This is a bad situation for both security companies and their clients. In alarm monitoring there are four main elements that affect the whole situation:
- customers they pay meager rates for alarm monitoring, they are poorly interested in the subject, a fence plaque is often enough to feel safe,
- security companies they provide different services - unfortunately, in most cases, they can't afford the development and maintenance of standards, investments, etc.
- standards they are not created because nobody cares about them
- right does not specify important technical and organizational issues related to alarm monitoring
Finally, if something happens, the client is left alone with the monitoring company. This is a very bad deal for both sides. Because neither of them has any chance of rational defense and reasonable investigation of possible damages. Not to mention the attitude of insurance companies to an issue in which they can properly interpret the fulfillment or not of the insurance conditions. There are plenty of examples.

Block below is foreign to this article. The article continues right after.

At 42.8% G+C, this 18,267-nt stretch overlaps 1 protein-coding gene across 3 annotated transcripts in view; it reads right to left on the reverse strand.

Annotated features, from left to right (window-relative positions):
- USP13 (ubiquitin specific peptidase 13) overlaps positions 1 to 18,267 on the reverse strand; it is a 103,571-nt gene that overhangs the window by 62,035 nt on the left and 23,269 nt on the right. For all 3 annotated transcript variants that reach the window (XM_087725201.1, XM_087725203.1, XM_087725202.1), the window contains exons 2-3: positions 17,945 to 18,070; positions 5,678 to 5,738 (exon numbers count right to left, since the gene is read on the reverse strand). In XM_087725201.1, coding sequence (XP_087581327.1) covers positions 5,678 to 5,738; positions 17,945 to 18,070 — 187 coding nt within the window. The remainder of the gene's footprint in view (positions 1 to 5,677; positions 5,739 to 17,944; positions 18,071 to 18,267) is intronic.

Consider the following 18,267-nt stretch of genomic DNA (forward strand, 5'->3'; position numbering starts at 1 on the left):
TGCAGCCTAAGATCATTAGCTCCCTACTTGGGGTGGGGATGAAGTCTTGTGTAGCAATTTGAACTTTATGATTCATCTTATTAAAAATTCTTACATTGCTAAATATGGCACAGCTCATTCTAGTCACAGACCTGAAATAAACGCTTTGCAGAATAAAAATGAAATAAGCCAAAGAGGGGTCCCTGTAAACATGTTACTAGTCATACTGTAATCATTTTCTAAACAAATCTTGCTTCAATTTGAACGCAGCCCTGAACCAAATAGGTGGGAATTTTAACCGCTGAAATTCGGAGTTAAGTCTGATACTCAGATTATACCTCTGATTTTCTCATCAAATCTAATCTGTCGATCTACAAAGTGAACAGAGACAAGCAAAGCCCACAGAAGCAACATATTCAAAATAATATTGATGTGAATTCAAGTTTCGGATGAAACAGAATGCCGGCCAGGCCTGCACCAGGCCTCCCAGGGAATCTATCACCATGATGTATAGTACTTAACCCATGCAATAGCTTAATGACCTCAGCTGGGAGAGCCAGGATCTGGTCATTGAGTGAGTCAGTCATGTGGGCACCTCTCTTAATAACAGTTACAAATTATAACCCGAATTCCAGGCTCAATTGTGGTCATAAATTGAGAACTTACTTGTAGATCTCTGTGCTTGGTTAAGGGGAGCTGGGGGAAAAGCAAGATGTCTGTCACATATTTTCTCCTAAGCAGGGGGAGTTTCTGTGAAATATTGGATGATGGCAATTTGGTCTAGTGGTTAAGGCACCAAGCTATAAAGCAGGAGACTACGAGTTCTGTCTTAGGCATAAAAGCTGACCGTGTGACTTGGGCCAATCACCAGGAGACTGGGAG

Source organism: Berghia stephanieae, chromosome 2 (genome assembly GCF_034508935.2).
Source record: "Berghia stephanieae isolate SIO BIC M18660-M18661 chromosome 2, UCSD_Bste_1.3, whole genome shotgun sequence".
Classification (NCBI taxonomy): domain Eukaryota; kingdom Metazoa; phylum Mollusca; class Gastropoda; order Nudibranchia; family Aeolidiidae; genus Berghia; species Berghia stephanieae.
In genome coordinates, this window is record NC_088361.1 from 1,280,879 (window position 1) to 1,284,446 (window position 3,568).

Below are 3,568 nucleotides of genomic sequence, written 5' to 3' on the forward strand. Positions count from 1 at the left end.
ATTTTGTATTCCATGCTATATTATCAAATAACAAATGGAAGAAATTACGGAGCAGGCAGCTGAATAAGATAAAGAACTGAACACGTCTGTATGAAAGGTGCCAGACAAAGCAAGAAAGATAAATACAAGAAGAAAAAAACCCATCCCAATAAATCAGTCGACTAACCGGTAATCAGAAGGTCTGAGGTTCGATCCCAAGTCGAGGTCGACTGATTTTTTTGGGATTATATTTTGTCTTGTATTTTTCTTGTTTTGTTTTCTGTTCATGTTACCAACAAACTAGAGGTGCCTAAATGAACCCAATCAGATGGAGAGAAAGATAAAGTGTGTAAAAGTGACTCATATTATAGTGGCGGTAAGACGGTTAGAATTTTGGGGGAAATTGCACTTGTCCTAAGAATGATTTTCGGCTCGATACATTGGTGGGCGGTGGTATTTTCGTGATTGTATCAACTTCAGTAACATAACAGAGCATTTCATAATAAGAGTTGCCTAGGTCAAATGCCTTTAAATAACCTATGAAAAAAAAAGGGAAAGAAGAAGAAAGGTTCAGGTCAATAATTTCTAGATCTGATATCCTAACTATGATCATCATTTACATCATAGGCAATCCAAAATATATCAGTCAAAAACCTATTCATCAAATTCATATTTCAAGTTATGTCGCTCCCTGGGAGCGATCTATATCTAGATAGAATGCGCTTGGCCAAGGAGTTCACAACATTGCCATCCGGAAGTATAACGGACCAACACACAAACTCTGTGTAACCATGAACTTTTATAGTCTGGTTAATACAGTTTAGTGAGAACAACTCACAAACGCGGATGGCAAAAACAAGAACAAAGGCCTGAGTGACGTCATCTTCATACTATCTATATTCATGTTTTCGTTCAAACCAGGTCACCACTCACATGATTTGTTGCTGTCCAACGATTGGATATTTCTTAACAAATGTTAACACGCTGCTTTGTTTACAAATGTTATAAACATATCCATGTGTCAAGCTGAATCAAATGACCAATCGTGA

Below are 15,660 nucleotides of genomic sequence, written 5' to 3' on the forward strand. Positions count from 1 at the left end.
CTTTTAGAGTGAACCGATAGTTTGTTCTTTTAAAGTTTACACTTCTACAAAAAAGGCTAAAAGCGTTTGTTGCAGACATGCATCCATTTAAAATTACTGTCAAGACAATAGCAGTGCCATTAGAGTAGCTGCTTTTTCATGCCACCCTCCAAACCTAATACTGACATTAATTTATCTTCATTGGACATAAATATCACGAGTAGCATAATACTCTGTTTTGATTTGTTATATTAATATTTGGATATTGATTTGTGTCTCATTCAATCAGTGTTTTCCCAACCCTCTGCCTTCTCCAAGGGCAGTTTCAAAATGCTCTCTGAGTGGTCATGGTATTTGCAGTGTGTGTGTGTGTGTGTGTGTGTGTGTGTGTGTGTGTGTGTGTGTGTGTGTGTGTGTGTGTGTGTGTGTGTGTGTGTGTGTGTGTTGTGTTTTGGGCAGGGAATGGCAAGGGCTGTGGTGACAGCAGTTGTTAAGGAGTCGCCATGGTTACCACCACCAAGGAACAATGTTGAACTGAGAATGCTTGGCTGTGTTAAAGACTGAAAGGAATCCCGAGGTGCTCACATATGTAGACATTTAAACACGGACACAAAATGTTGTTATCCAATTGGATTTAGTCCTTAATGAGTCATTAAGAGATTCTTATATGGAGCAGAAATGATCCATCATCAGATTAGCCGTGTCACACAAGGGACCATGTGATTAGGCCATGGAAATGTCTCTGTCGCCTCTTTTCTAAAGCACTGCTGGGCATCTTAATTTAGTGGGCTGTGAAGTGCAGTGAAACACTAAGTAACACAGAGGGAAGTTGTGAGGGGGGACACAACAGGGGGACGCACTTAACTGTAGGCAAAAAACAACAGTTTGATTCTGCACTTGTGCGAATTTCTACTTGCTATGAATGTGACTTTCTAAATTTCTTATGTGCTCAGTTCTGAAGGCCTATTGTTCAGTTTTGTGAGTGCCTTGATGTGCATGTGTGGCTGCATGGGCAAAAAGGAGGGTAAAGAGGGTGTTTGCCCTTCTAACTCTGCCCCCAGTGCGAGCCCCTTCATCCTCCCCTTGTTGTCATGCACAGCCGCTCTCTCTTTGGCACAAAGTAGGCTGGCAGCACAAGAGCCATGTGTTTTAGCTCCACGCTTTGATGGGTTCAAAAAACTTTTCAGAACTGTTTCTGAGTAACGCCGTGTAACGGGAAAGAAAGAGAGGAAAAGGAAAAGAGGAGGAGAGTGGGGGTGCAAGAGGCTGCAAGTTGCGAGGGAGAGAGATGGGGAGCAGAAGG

Can customers feel safe?
It depends on the customers. If someone cares about the right level of security then he should be a bit interested. You don't go to the first "specialist". Of course, not everyone has to know each other but there is definitely someone to ask.
It also depends on the company that performs the service. There are companies that try and provide this service at a very good technical and organizational level, with full awareness of the responsibility and the fact of concentration of risk in one place, which is their Alarm Monitoring Center.
There is also the other side of the coin. These are companies which, not knowing standards and good practices, and not being forced by specific legal regulations, perform monitoring services incorrectly and irresponsibly. Unfortunately, it often happens that these companies are not aware of it - because how can they know how to do it right, since nowhere is it written and said? Many companies stopped in technical development at the level of many years ago and for unknown reasons are closing to new solutions - although they are cheaper and more effective, and most importantly they are safer for end customers.
You can read about data security in monitoring systems here: https://dmsi.pl/bezpieczenstwo-w-safestar/